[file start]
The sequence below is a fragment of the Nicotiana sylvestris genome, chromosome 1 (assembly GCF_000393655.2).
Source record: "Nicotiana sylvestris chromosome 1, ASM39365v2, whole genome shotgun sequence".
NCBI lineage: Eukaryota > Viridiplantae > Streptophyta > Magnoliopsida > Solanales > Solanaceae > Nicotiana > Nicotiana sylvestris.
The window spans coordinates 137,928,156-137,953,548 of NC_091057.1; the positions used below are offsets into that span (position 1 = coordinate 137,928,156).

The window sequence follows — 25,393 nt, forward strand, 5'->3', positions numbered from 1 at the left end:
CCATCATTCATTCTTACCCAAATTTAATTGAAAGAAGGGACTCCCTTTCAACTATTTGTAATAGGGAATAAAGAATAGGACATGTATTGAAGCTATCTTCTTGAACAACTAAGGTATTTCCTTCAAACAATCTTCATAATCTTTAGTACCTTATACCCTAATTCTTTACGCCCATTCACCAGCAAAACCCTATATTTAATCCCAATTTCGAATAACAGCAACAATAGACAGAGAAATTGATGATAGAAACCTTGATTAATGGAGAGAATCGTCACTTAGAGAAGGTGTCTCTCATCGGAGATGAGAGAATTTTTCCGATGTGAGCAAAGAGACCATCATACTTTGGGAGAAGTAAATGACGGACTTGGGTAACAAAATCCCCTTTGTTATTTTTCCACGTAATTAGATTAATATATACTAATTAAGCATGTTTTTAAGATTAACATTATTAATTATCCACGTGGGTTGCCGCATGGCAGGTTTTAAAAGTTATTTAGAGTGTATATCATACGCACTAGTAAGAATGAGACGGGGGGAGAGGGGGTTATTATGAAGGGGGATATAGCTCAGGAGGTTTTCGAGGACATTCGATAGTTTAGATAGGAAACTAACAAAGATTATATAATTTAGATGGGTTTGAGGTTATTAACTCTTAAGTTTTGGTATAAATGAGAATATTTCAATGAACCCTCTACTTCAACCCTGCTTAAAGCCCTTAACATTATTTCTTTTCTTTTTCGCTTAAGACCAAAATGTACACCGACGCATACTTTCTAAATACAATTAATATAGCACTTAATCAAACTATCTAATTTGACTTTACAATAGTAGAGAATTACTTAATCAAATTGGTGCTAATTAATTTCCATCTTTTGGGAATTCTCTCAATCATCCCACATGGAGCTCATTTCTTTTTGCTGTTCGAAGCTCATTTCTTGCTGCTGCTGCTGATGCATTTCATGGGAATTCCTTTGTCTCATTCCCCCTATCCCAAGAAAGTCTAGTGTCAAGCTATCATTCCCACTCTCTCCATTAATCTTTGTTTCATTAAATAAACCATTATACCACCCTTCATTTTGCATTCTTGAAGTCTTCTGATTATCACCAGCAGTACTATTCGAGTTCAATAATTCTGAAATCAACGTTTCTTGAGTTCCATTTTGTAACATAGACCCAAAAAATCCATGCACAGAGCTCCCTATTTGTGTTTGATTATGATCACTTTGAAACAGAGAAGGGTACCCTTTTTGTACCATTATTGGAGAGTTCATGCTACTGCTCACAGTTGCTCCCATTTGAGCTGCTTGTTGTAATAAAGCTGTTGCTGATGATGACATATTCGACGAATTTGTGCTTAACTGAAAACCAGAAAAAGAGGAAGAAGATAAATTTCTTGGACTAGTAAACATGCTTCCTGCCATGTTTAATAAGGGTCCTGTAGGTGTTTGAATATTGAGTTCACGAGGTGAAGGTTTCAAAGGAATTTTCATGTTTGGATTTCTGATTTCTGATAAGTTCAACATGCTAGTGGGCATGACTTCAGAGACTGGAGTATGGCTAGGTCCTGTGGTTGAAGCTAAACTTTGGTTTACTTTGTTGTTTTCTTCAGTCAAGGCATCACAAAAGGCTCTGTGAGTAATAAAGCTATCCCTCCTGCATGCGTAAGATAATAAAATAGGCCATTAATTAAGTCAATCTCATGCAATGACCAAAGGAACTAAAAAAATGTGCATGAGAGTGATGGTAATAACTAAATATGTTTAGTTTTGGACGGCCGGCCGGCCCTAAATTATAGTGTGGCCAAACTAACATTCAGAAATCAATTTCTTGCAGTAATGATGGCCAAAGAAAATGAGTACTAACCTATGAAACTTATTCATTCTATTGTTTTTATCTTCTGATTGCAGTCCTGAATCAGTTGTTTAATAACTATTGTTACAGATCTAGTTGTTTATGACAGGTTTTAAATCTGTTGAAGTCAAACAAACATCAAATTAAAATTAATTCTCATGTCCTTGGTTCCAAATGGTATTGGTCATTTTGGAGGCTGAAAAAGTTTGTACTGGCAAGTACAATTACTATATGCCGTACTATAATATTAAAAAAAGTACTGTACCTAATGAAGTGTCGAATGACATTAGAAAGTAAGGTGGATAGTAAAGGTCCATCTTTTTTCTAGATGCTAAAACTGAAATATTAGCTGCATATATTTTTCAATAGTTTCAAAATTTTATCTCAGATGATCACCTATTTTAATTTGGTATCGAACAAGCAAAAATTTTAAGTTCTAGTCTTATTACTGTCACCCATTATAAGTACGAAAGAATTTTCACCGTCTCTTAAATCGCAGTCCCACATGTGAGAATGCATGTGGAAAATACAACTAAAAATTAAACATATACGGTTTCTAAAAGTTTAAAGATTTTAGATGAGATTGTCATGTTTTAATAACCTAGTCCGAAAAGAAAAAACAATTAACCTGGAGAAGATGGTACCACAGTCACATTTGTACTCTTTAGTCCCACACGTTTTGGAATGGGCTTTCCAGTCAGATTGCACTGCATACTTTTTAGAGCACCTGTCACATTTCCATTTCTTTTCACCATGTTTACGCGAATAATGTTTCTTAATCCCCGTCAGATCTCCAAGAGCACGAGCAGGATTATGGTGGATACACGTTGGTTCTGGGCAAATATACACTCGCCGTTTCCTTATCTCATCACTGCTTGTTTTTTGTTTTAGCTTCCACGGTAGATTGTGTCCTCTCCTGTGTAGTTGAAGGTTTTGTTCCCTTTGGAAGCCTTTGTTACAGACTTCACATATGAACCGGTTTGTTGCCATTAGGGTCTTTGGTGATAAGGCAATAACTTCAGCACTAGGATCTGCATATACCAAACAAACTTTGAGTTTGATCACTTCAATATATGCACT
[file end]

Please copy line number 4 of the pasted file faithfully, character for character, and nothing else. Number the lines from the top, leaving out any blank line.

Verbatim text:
The window spans coordinates 137,928,156-137,953,548 of NC_091057.1; the positions used below are offsets into that span (position 1 = coordinate 137,928,156).